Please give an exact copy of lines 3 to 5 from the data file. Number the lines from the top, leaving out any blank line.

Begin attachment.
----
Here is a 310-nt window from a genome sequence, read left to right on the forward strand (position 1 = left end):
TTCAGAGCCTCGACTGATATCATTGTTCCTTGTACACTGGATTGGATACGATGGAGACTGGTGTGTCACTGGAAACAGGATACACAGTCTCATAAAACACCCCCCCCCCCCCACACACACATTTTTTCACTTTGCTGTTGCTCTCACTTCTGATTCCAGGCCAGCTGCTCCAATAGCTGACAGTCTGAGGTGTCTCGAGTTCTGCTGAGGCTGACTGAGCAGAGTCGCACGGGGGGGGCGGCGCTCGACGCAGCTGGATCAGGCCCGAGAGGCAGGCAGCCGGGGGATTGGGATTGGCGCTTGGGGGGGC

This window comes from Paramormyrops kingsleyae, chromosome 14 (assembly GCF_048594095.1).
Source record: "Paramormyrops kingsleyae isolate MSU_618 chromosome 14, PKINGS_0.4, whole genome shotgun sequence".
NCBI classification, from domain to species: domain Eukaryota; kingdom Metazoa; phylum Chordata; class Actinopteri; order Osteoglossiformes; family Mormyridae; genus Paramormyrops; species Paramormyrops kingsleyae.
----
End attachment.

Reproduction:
This window comes from Paramormyrops kingsleyae, chromosome 14 (assembly GCF_048594095.1).
Source record: "Paramormyrops kingsleyae isolate MSU_618 chromosome 14, PKINGS_0.4, whole genome shotgun sequence".
NCBI classification, from domain to species: domain Eukaryota; kingdom Metazoa; phylum Chordata; class Actinopteri; order Osteoglossiformes; family Mormyridae; genus Paramormyrops; species Paramormyrops kingsleyae.